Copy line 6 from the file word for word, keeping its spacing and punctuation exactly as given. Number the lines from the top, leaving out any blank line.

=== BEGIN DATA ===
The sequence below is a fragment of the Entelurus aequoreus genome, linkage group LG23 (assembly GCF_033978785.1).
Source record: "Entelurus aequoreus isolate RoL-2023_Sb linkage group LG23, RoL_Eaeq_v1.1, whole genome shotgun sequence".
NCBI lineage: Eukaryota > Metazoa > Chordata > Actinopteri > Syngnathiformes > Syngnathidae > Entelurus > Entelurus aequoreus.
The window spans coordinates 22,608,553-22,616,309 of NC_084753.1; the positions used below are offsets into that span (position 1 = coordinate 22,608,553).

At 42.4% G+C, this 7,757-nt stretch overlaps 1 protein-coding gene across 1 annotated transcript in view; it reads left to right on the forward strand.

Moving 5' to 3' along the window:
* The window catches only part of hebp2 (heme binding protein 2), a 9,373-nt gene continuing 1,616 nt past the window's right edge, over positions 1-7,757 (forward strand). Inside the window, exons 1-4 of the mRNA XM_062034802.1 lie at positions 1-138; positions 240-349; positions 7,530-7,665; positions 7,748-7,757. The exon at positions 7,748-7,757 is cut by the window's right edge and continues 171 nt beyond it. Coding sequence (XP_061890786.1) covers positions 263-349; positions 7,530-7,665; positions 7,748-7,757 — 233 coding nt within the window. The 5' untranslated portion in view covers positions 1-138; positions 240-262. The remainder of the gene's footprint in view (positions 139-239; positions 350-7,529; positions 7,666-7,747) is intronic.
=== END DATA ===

Moving 5' to 3' along the window: